London Symphony Orchestra - Aida - Verdi - Cover Heaven beautiful record covers

London Symphony Orchestra – Aida

posted in: 1970s, 1971, Black, Classical, poc | 0

Sleeve Notes:

In the spring of 1870, when Verdi received through the post from the French librettist Camille Du Locle the synopsis of an opera plot that was to become Aida, he was in his 57th year. The days when he produced an opera every few months were far behind. The pressures, financial and psychological, had eased, and for some time past he had written operas at intervals of three of four years: Un Ballo in Maschera was produced in 1859, La Forza del Destino in 1862, Don Carlo in 1867. Between compo-sitions Verdi was happy to return to the life of a farmer at Sant’Agata.

Managements continued to request new operas from him, and librettists to suggest subjects. He could afford to wait. Du Locle, joint librettist with Joseph Mery of Don Carlo, was anxious to collaborate again with Verdi and had put forward various ideas, including Froufrou by Meilhac and Halevy, Moliere’s Tartuffe and a play by the contemporary Spanish dramatist Lopez de Ayala. When he sent Verdi the Spanish play he enclosed a four-page synopsis of an Egyptian subject. It was this that aroused the composer’s interest. Rejecting the Spanish play, he praised the Egyptian synopsis and asked who had written it.

It was a question that has not yet received a complete answer. Du Locle’s immediate reply was that he himself had put it together from a story by the French Egyptologist, Auguste Mariette. Mariette, given the ennobling title of Bey by the Khedive of Egypt in recognition of his achievements, had presented his story to the Khedive with the suggestion that it could form the basis of a really splendid opera to celebrate the opening of the Suez Canal. The Khedive agreed, and through Mariette, Du Locle had been entrusted with the task of commissioning a famous composer to write the music.Verdi was the Khedive’s first choice, followed by Gounod and then Wagner.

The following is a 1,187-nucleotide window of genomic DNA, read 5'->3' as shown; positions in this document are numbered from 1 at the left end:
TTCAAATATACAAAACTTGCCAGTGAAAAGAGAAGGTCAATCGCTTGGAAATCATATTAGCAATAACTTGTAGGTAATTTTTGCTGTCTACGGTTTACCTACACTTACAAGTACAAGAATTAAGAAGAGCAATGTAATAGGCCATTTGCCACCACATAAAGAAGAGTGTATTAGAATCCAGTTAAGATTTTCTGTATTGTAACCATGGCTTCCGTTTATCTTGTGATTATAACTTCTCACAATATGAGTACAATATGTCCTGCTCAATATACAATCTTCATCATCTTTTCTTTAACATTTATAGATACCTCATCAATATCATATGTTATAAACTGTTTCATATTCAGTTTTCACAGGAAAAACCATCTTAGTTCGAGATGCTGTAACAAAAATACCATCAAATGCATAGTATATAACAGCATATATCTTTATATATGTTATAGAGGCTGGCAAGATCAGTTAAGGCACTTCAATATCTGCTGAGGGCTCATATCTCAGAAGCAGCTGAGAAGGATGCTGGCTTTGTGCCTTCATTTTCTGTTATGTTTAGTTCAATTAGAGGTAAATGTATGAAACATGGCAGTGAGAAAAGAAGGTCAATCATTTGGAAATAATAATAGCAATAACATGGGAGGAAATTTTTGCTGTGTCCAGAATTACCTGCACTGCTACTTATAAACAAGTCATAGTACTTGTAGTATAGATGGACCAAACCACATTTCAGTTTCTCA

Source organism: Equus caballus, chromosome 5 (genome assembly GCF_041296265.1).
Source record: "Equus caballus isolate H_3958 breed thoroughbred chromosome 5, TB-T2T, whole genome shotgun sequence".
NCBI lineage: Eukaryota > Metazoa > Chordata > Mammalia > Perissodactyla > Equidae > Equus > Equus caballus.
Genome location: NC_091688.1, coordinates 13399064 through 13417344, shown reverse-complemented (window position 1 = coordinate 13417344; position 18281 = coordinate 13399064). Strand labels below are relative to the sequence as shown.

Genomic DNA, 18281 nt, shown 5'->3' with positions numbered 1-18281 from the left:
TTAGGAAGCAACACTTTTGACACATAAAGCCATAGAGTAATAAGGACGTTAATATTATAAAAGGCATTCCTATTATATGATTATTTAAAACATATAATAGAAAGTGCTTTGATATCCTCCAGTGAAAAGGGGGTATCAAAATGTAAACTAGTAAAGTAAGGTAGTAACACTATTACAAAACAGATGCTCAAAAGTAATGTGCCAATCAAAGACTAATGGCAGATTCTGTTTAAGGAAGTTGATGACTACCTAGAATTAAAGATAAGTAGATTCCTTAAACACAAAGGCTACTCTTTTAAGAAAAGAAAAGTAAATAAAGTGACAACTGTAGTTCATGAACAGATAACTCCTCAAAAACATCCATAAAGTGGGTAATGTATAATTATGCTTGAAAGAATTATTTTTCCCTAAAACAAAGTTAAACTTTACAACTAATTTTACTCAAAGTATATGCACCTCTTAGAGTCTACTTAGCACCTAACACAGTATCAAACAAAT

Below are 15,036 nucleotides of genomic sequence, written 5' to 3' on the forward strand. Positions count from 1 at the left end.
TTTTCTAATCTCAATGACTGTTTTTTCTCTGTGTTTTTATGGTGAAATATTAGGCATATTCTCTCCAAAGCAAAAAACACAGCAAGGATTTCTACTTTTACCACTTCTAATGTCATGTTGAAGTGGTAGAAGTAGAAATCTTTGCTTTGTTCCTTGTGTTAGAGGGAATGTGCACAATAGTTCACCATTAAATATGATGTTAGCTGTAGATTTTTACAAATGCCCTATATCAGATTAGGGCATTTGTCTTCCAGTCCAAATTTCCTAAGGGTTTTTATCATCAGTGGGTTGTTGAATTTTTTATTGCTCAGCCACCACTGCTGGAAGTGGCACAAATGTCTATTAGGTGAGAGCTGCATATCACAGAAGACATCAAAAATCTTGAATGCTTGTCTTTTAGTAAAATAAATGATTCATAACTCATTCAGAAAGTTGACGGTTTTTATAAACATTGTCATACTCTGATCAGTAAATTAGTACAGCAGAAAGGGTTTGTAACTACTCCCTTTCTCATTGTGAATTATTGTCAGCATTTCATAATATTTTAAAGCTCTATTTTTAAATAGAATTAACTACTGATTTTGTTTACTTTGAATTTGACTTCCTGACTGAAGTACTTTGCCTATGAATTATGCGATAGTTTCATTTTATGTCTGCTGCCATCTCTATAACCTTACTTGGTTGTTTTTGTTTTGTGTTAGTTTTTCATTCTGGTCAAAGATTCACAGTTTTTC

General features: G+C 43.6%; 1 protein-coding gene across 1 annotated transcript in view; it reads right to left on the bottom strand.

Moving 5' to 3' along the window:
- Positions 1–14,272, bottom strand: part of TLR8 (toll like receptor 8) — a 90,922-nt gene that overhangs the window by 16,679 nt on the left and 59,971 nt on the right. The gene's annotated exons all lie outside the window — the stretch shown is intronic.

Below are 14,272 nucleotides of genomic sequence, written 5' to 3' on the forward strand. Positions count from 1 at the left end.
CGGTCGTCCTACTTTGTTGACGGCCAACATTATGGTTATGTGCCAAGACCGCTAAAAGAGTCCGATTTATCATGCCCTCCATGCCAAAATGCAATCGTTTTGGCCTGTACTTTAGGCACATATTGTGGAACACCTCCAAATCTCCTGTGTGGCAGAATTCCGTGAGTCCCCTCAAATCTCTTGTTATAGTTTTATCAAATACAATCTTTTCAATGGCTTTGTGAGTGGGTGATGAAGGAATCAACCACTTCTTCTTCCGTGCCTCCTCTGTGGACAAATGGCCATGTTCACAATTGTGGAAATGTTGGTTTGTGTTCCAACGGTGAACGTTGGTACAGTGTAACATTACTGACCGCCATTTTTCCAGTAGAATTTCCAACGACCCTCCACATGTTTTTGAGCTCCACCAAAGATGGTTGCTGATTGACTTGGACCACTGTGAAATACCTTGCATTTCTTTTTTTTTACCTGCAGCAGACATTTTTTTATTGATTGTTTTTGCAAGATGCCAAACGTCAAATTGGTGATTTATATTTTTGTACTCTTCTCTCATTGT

When Verdi agreed to write the opera that became Aida, the Suez Canal had been open for several months. It might have been possible for the opera to have been written in time to inaugurate the new Cairo Opera House in November 1869, two weeks before the opening of the Canal, had Du Locle been less mysterious in an earlier approach to Verdi, when he had asked the composer if he would be willing to write an opera for a far-distant country. At that time Verdi had refused, and the Cairo Opera opened with Rigoletto. Now that he had agreed to set Mariette’s subject, a date for production was decided upon that gave him only six months to complete the opera. Du Locle drafted a complete libretto in French, but Verdi had decided the opera should be in Italian. Antonio Ghislanzoni, who some months earlier had worked on the revised Forza del Destino, was hired to translate the text into Italian verse.

Whoever may have had a hand in the libretto, the music emerged from Verdi alone – and in no more than four months. However, due to the Franco-Prussian war the shipping of the scenery from Paris to Cairo was delayed, and it was not until December 24, 1871, that Aida was given its first performance at the Cairo Opera House.

The opera was a triumph at its premiere and has remained immensely and deservedly popular ever since, though it has perhaps been somewhat misunderstood. It is generally thought of as a spectacular work, but despite the spectacle of its triumphal scene (Act II, Scene 2), which is admittedly the grandest scene in the whole of grand opera, Aida is intrinsically an intimate opera. It is an opera about individuals and their passions, not about nations and their military exploits. It also has a strong claim to be called Verdi’s most original work for the stage, combining as it does the vigor and melodic fecundity of the composer’s earlier period with something of the psychological penetration of the two masterpieces that were to follow – Otello and Falstaff – without in any way sounding like a transitional work.

It is little wonder that, in her centenary year, Aida should be at the height of her popularity with critics and public alike.

Charles Osborne
(from notes for the complete opere recording)

London Symphony Orchestra - Aida - Cover Heaven beautiful record covers

Label: RCA Red Seal RL 42090
Cover photo: Anthony Crickmay

1971 1970s Covers

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